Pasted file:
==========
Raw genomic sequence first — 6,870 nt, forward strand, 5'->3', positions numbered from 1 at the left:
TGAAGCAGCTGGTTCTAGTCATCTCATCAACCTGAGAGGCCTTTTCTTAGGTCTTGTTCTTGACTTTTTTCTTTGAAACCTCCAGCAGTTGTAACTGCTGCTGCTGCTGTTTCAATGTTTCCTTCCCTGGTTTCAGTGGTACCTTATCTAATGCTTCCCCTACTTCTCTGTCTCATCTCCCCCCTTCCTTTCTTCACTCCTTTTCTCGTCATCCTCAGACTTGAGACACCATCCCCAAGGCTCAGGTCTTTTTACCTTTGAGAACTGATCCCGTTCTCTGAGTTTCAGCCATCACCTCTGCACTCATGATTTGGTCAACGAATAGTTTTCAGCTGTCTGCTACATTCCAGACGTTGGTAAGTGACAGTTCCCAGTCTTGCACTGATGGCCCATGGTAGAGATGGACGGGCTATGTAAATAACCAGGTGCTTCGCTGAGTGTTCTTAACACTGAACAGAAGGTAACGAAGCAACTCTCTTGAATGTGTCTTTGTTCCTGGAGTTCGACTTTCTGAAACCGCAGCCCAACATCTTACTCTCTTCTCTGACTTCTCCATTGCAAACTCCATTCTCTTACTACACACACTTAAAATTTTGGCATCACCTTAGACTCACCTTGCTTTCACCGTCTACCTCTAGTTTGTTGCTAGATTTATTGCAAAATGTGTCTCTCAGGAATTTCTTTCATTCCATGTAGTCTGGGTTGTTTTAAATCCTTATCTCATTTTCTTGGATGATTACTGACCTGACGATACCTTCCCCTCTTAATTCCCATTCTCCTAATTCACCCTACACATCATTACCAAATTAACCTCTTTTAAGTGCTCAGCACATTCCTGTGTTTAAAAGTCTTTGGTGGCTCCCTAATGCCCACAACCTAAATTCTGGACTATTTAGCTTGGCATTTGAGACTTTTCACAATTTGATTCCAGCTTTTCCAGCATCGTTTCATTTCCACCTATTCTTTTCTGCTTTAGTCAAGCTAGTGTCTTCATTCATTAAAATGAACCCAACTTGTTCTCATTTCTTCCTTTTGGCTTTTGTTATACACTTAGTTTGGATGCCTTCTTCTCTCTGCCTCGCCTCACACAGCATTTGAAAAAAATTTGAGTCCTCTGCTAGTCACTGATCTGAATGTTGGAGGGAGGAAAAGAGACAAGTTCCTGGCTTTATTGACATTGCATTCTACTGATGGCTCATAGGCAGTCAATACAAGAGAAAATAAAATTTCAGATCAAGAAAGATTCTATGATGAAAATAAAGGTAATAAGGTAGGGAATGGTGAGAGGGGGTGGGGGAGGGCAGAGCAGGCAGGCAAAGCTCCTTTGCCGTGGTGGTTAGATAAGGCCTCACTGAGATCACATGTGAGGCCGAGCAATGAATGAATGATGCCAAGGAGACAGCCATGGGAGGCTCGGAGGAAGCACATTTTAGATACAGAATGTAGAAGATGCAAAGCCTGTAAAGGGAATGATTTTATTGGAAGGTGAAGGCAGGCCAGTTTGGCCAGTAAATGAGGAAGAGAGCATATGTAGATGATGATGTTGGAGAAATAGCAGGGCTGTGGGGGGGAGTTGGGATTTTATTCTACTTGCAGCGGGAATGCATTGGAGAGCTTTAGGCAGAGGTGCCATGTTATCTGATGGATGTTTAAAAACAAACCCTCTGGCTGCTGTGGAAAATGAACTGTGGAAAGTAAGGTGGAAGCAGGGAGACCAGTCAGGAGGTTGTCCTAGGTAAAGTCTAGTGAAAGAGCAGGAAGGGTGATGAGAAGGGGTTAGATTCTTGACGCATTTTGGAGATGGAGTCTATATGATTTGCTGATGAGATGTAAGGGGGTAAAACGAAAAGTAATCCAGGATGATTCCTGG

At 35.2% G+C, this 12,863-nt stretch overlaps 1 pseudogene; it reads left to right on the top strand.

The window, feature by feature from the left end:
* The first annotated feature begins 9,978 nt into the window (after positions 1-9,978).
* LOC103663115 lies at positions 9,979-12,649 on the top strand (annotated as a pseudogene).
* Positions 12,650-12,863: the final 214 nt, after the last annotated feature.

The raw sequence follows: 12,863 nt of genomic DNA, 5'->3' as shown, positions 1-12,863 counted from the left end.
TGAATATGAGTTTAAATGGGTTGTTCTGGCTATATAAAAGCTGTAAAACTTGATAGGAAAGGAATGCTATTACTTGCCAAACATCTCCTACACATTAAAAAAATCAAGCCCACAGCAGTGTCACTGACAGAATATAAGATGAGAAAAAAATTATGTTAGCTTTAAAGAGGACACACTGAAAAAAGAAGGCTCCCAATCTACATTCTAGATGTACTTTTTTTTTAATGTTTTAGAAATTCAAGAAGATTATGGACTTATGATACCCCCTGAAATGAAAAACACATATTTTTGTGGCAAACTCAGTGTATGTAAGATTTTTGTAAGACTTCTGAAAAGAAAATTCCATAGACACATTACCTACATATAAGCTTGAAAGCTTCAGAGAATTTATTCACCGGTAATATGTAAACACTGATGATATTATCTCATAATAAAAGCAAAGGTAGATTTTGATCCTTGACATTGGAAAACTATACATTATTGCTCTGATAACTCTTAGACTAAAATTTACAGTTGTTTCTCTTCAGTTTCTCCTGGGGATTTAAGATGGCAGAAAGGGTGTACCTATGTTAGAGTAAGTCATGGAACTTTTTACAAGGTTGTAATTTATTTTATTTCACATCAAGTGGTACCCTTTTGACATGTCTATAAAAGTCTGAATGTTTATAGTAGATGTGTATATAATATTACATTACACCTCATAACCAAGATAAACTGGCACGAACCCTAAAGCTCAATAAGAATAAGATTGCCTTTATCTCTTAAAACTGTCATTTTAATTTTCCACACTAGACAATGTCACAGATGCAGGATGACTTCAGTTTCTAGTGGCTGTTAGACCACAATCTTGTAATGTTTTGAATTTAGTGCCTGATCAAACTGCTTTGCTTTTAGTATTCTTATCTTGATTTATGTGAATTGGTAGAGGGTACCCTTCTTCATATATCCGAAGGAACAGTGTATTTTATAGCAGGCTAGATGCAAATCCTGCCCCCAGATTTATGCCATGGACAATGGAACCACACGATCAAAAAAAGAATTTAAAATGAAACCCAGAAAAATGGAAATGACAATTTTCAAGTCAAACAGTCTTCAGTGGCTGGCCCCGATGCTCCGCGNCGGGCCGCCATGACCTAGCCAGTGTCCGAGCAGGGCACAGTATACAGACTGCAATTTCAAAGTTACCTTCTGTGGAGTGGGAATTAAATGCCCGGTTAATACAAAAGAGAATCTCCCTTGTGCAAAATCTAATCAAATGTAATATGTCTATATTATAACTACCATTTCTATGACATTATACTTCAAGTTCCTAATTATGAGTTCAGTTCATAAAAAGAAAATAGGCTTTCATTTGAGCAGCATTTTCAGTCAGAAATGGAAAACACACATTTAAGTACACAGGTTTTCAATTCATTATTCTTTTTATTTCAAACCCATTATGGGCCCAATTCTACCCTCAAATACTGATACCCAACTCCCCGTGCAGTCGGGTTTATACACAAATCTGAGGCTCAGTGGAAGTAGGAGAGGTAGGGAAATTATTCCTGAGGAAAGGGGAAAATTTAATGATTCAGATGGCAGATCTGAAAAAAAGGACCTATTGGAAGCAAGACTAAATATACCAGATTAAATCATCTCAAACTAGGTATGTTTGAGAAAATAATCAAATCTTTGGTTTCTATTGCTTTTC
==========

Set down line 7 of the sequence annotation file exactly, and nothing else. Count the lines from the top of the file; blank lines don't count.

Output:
* Positions 12,650-12,863: the final 214 nt, after the last annotated feature.